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COVID-19: Children in South Sudan adjust to a new way of learning

“We were just starting to learn how to count from one to 20 and read the alphabet when the headmaster announced the closure of school due to the outbreak of the COVID-19 pandemic,” Ajak shares with sadness. 

Eight-year-old Ajak along with her older sister Achol, 10, and friend Abang, seven, did not understand what was going on when the government announced a lockdown in March 2020 that closed the schools and many public services. “It was not clear why we were asked to stay at home and how long it would take for us to come back to school,” she says. 

World Vision, in partnership with Save the Children, Norwegian Refugee Council, Finn Church Aid, NGO Forum, and South Sudan’s Ministry of General Education, supports an estimated 4,991 children through the South Sudan Multi-Year Resilience Programme funded through the Education Cannot Wait project.  

Children are excited to be back in school after the coronavirus pandemic disrupted their classes.

 

The project ensures that the schools as well as children are equipped with the necessary resources to adjust to the challenges posed by the Covid-19 pandemic while providing access to basic primary education, alternative education systems and secondary education in Tonj East and Tonj North counties in Warrap State. 

Education is essential and through it, our country will be able to overcome most of the challenges it is facing right now.

The initiative also supports the construction of temporary learning spaces, provision of handwashing facilities, cash incentives for adolescent girls to complete secondary school and facemasks for teachers as the classes resumed. Ajak’s dream is to be a doctor. She says, “When I grow up, I want to work in the hospital and deliver free services to my country people”.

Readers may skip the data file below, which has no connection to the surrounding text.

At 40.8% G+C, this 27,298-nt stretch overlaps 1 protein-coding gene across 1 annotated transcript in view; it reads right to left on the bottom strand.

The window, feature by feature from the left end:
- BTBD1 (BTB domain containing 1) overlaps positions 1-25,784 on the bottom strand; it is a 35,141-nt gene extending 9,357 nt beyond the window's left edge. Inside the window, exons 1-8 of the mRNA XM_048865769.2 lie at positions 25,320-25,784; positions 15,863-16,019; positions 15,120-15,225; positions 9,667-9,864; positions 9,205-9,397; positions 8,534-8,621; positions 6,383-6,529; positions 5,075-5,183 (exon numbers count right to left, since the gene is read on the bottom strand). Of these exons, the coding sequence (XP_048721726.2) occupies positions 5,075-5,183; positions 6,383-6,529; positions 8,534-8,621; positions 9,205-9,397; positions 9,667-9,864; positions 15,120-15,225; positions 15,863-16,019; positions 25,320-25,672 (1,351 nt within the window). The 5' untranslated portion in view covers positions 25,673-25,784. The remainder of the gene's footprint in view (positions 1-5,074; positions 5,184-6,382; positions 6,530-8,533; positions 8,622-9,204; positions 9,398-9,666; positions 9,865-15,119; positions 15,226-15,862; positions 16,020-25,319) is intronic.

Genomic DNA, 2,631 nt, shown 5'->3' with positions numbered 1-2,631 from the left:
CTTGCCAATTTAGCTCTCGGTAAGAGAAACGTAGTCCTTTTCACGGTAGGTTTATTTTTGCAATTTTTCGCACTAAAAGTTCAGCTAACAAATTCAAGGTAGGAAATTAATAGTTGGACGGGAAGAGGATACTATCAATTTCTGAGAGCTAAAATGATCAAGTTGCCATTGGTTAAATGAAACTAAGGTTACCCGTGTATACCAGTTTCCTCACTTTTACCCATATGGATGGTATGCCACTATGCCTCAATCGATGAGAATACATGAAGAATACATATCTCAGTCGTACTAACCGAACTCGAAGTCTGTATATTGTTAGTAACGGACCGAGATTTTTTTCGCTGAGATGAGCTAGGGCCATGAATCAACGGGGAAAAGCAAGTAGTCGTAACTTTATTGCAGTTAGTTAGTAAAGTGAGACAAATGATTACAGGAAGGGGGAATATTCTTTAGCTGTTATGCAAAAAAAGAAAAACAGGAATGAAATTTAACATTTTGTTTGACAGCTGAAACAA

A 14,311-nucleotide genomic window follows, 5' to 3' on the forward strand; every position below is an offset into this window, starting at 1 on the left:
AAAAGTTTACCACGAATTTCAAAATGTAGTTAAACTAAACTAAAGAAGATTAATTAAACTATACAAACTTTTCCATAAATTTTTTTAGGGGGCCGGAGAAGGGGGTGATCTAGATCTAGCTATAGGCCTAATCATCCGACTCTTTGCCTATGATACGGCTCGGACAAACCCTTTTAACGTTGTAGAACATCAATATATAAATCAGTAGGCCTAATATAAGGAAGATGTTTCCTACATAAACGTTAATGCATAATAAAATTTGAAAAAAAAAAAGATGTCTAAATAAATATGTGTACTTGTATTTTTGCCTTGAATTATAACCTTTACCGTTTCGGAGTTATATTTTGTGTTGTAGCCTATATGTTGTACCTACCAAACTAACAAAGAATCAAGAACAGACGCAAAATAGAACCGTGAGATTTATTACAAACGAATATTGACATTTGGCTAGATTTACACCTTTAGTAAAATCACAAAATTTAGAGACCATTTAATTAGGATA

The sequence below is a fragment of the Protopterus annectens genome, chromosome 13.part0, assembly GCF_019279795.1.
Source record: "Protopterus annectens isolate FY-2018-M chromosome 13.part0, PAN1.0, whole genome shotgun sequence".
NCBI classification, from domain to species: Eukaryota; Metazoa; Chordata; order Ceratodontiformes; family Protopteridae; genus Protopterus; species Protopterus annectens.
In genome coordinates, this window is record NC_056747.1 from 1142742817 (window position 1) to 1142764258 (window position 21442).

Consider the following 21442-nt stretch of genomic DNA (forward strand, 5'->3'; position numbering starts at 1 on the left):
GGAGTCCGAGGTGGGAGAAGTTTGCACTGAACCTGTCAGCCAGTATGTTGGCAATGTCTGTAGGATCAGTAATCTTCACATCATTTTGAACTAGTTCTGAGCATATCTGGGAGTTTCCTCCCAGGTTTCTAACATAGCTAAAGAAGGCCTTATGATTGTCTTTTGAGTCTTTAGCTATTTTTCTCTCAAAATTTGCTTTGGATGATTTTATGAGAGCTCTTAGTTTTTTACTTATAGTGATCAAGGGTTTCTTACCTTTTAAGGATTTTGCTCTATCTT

Achol adds, “I am glad the school has handwashing facilities to protect us from the COVID-19 pandemic. World Vision also taught us the prevention measures and how we can keep ourselves safe. I am grateful.” 

Ajak Chol, 8, with her older sister Achol, 10, and friend Abang, 7, proudly show their learning materials.

 

Arkanjelo Ariik Akon, the headteacher of Ayakakat Primary School, explains, “Education is essential and through it, our country will be able to overcome most of the challenges it is facing right now. In this school, we make sure the pupils follow the coronavirus precautionary measures so the classes will not be stopped again.”  

James Ring Ring, World Vision’s Education Project Manager in Warrap says, “We provided handwashing facilities and facemasks to help people safe against COVID-19. The measures will also ensure safety and unhindered access to schools.” He adds, “The project aims to provide children with access to quality education and empower them to have a better future, even help in South Sudan’s rebuilding efforts.” 

World Vision’s Education Technical Advisor Lomoro Frank concludes, “The Education Cannot Wait project is flexible enough to support safe return of children to school. Despite COVID-19, there is great hope children will complete their course. The rest of the classes will resume in the first quarter of FY21 as planned by the National Ministry of education.

Story and photos by Scovia Faida Charles Duku, Communications Coordinator